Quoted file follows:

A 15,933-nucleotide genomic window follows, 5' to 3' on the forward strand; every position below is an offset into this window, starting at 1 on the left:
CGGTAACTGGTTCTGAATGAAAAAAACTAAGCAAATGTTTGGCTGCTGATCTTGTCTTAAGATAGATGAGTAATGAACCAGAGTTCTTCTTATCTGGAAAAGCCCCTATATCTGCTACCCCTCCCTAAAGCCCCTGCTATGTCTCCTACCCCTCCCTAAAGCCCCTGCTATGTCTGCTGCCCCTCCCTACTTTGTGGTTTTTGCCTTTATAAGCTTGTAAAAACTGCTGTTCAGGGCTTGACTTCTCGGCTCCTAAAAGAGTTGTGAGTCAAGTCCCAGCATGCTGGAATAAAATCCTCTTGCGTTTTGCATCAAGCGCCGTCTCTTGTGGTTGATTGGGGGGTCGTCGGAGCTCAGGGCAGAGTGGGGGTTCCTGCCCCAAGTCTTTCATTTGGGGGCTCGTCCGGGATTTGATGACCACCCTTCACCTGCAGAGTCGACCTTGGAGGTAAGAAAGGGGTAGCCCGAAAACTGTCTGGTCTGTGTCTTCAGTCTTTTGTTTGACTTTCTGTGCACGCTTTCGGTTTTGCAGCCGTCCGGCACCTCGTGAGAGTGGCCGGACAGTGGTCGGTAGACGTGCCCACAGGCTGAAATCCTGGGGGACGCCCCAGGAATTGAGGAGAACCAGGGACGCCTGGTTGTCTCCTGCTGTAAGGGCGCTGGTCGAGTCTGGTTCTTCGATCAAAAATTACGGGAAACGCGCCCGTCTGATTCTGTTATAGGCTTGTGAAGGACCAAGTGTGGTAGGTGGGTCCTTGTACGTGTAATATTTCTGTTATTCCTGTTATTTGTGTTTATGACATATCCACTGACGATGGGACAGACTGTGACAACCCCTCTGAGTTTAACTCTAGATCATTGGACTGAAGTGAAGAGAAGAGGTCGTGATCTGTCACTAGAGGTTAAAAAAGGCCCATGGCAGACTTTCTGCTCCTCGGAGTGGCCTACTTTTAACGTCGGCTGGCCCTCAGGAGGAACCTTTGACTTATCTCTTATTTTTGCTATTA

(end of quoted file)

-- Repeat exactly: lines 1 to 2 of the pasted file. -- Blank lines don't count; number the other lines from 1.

A 15,933-nucleotide genomic window follows, 5' to 3' on the forward strand; every position below is an offset into this window, starting at 1 on the left:
CGGTAACTGGTTCTGAATGAAAAAAACTAAGCAAATGTTTGGCTGCTGATCTTGTCTTAAGATAGATGAGTAATGAACCAGAGTTCTTCTTATCTGGAAAAGCCCCTATATCTGCTACCCCTCCCTAAAGCCCCTGCTATGTCTCCTACCCCTCCCTAAAGCCCCTGCTATGTCTGCTGCCCCTCCCTACTTTGTGGTTTTTGCCTTTATAAGCTTGTAAAAACTGCTGTTCAGGGCTTGACTTCTCGGCTCCTAAAAGAGTTGTGAGTCAAGTCCCAGCATGCTGGAATAAAATCCTCTTGCGTTTTGCATCAAGCGCCGTCTCTTGTGGTTGATTGGGGGGTCGTCGGAGCTCAGGGCAGAGTGGGGGTTCCTGCCCCAAGTCTTTCATTTGGGGGCTCGTCCGGGATTTGATGACCACCCTTCACCTGCAGAGTCGACCTTGGAGGTAAGAAAGGGGTAGCCCGAAAACTGTCTGGTCTGTGTCTTCAGTCTTTTGTTTGACTTTCTGTGCACGCTTTCGGTTTTGCAGCCGTCCGGCACCTCGTGAGAGTGGCCGGACAGTGGTCGGTAGACGTGCCCACAGGCTGAAATCCTGGGGGACGCCCCAGGAATTGAGGAGAACCAGGGACGCCTGGTTGTCTCCTGCTGTAAGGGCGCTGGTCGAGTCTGGTTCTTCGATCAAAAATTACGGGAAACGCGCCCGTCTGATTCTGTTATAGGCTTGTGAAGGACCAAGTGTGGTAGGTGGGTCCTTGTACGTGTAATATTTCTGTTATTCCTGTTATTTGTGTTTATGACATATCCACTGACGATGGGACAGACTGTGACAACCCCTCTGAGTTTAACTCTAGATCATTGGACTGAAGTGAAGAGAAGAGGTCGTGATCTGTCACTAGAGGTTAAAAAAGGCCCATGGCAGACTTTCTGCTCCTCGGAGTGGCCTACTTTTAACGTCGGCTGGCCCTCAGGAGGAACCTTTGACTTATCTCTTATTTTTGCTATTA